Legalism has long been one of the greatest issues at the Honor Academy. One indicator of legalism is adding to the Bible. Do we believe that the Bible is sufficient instruction for us or do we add rules to follow, that Jesus never gave us, in an attempt to be even “holier” or more righteous? One of the alumni questions addressed this issue:
Alumni Question @ 35:55 – Why does the Honor Academy seem to believe that a more strict morality is needed than is Biblically mandated? (question continues…)
Dave Hasz Answer: 37:50 – I don’t think that the Honor Academy believes that there is a more strict morality needed than is Biblically mandated.
Now, let’s roll back the conversation and listen to Dave’s doublespeak on this issue:
@13:20 – When I first came to TM, and for the first year or two, we had a zero tolerance policy. If you violated a moral standard of the Honor Academy, i.e. if you kissed your girlfriend, you held hands, if you looked at pornography, if you sipped some alcohol, if you smoked a cigarette you were immediately dismissed from the Honor Academy, no questions asked…..Any young people that are having a challenge in their life that has resulted in a violation of the moral standards, we don’t want to shame them humiliate them, we want to help them.
Although the behaviors in question are not called sins in the Bible, Dave equates the rules of the HA to “moral standards.” In the Honor Council training video, a staff member says that when an intern violates the rules and appears before the Honor Council it is because they have “sinned against God.”
Now, I have absolutely no problems with establishing particular rules for a program or the safety of a campus. However, these rules should NEVER be equated with moral standards. Only God has the right to decide what a sin is. We can’t just make a rule up and tell someone if they break it that they are sinning. That’s called legalism, people. An excerpt from this post says it better than I do:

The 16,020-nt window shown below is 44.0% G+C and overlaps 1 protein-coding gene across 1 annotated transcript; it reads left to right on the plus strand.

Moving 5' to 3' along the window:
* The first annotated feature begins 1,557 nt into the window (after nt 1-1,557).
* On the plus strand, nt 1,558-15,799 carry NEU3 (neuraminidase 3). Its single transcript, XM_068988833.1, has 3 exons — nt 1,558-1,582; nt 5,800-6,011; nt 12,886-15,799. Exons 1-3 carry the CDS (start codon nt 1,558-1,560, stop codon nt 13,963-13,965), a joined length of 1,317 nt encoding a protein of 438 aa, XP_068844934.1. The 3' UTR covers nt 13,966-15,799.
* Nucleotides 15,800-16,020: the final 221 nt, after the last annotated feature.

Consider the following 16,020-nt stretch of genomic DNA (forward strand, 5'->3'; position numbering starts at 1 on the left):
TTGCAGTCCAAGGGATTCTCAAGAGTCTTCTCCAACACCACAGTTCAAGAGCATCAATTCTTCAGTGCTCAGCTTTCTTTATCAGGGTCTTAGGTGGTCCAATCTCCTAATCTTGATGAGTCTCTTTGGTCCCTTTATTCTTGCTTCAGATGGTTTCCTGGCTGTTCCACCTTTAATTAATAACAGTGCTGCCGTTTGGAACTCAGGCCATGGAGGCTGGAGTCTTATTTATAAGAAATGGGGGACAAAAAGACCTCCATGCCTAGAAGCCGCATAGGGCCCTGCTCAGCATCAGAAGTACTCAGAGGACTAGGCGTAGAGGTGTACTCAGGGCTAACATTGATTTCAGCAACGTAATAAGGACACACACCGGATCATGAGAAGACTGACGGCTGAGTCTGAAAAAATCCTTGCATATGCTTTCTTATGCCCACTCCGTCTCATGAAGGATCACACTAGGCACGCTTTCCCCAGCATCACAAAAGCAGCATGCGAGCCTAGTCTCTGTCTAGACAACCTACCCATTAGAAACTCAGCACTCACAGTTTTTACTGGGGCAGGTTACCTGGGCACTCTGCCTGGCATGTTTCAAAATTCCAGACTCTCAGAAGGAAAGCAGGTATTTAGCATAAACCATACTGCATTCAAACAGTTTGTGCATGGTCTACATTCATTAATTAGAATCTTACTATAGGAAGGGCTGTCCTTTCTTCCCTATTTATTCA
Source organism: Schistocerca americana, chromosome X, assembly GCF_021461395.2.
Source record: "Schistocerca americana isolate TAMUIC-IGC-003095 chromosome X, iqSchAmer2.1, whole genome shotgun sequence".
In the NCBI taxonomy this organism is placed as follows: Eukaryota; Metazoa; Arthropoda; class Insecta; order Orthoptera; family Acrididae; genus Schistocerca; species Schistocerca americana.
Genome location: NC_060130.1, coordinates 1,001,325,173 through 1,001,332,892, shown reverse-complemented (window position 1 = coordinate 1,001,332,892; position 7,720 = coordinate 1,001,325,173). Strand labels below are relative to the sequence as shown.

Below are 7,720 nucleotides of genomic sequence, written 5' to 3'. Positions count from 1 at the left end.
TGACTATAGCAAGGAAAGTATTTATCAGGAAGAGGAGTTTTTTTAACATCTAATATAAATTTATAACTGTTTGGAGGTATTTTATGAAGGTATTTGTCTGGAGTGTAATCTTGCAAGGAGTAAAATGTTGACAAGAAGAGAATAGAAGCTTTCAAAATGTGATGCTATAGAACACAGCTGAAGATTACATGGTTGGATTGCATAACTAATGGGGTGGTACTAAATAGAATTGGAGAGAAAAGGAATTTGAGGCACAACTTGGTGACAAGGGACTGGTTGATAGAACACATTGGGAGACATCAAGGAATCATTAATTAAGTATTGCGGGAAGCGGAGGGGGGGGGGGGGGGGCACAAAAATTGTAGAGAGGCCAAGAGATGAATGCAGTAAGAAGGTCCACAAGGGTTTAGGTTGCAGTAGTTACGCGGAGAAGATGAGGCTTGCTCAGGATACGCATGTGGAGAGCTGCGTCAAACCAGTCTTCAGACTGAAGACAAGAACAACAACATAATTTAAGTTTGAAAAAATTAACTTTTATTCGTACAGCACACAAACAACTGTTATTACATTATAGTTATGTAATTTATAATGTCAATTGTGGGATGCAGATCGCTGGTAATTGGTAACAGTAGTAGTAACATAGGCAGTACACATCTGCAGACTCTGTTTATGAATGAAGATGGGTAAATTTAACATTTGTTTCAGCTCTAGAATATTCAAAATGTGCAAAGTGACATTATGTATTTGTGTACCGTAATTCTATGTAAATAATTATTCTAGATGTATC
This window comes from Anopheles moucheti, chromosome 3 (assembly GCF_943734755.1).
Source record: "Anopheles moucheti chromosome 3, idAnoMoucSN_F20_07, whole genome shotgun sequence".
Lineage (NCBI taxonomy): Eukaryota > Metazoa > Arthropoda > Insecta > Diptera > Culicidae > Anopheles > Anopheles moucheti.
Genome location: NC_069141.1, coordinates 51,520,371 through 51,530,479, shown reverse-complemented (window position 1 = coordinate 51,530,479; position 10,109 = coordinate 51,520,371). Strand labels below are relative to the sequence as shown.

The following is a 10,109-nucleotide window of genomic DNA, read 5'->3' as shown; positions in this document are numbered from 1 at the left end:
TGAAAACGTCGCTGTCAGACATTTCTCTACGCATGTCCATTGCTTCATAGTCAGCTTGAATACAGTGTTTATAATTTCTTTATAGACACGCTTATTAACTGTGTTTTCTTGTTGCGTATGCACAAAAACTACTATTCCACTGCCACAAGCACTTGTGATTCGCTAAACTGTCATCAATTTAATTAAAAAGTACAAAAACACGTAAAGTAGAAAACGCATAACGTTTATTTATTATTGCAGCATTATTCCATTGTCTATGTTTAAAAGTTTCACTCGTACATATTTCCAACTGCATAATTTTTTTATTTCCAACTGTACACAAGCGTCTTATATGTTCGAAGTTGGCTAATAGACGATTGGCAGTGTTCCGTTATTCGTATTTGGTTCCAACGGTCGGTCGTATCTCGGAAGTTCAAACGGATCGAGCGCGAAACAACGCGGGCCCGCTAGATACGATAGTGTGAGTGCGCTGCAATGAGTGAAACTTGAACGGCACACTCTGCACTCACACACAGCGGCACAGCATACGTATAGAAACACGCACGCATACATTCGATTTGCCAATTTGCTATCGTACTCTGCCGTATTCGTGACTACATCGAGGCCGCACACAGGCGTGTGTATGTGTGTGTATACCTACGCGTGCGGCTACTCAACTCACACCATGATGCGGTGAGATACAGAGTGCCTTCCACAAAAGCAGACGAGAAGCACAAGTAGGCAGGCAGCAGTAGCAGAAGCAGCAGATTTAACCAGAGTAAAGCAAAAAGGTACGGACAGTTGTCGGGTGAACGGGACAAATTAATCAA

Let me say this plainly: It is a sin to impose on others any “spiritual” standard that has no biblical basis. When God gave the law to Israel, He told them, “You shall not add to the word that I command you, nor take from it, that you may keep the commandments of the LORD your God that I command you” (Deuteronomy 4:2). And, “Everything that I command you, you shall be careful to do. You shall not add to it or take from it” (Deuteronomy 12:32).
The same principle is repeated in the New Testament. In 1 Corinthians 4, Paul was rebuking the Corinthians for their sectarianism, saying “I am of Paul”; “I am of Apollos,” and so on. His rebuke to them includes these words in 1 Corinthians 4:6: “I have applied all these things to myself and Apollos for your benefit, brothers, that you may learn by us not to go beyond what is written.”
That is a good guideline for how we should exercise our Christian liberty: Don’t go beyond what is written in Scripture. Don’t make rules to impose on others; don’t devise rituals and forms of worship that are not authorized; and don’t speak on such matters where God has been silent. That’s the whole principle of Sola Scriptura applied to Christian living. If we really believe Scripture is a sufficient rule for the Christian life, then we don’t have to add anything to it.
(FYI – I’m not generally a big fan of the blog I just linked to, so don’t take it as an endorsement. But on this topic, I couldn’t agree more.)